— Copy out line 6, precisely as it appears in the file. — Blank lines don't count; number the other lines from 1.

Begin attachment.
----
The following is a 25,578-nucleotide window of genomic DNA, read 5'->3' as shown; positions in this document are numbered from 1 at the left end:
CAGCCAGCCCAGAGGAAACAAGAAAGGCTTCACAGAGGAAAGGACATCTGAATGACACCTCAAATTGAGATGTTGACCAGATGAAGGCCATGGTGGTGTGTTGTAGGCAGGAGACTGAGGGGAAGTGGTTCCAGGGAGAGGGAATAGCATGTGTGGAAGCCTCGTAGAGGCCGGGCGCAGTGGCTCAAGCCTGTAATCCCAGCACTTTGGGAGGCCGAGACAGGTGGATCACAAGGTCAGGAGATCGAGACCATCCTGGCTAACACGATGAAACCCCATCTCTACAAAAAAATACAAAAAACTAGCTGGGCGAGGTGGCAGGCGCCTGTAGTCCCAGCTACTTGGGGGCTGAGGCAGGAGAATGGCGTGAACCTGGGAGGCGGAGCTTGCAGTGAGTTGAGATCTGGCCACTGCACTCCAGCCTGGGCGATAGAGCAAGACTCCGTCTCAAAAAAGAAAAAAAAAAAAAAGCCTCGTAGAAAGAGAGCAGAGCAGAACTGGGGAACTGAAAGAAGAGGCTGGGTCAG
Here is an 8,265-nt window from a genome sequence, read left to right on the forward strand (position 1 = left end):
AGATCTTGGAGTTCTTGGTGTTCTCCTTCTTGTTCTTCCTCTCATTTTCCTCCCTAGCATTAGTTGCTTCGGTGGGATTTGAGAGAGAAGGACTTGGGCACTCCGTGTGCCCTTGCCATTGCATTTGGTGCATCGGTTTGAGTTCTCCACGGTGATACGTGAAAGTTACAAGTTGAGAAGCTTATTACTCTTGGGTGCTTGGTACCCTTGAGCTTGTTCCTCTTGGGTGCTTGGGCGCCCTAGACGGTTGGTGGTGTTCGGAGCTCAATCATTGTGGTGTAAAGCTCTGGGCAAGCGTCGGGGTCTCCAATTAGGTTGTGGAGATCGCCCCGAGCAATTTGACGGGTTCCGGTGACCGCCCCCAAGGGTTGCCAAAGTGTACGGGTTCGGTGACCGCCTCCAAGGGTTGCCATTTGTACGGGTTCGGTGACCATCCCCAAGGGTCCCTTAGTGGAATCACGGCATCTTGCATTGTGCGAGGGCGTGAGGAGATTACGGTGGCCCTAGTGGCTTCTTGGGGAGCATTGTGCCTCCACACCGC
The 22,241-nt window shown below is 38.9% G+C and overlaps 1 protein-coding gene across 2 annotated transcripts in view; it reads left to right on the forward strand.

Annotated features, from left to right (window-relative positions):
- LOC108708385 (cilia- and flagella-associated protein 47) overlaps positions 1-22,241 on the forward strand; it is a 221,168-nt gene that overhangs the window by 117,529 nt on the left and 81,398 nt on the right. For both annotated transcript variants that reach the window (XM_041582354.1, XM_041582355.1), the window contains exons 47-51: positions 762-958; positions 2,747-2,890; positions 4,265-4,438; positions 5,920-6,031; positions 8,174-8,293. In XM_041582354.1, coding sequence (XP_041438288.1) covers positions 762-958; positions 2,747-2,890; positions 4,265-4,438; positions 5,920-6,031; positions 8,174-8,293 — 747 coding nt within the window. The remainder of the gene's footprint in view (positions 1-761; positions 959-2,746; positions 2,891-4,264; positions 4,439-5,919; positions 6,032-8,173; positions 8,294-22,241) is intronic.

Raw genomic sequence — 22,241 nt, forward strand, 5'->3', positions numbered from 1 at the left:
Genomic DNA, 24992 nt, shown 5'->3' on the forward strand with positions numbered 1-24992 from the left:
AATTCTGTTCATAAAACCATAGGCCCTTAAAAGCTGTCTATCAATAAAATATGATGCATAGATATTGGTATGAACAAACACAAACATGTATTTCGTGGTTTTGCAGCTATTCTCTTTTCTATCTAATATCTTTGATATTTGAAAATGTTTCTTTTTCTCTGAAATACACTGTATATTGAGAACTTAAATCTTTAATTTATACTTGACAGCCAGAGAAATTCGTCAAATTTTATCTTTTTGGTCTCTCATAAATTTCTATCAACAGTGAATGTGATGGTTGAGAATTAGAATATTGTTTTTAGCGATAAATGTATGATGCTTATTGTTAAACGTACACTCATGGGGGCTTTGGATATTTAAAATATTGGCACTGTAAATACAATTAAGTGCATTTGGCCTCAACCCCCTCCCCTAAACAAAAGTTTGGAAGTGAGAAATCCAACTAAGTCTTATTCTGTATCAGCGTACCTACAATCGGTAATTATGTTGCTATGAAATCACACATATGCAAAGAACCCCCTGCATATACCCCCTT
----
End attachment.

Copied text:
Annotated features, from left to right (window-relative positions):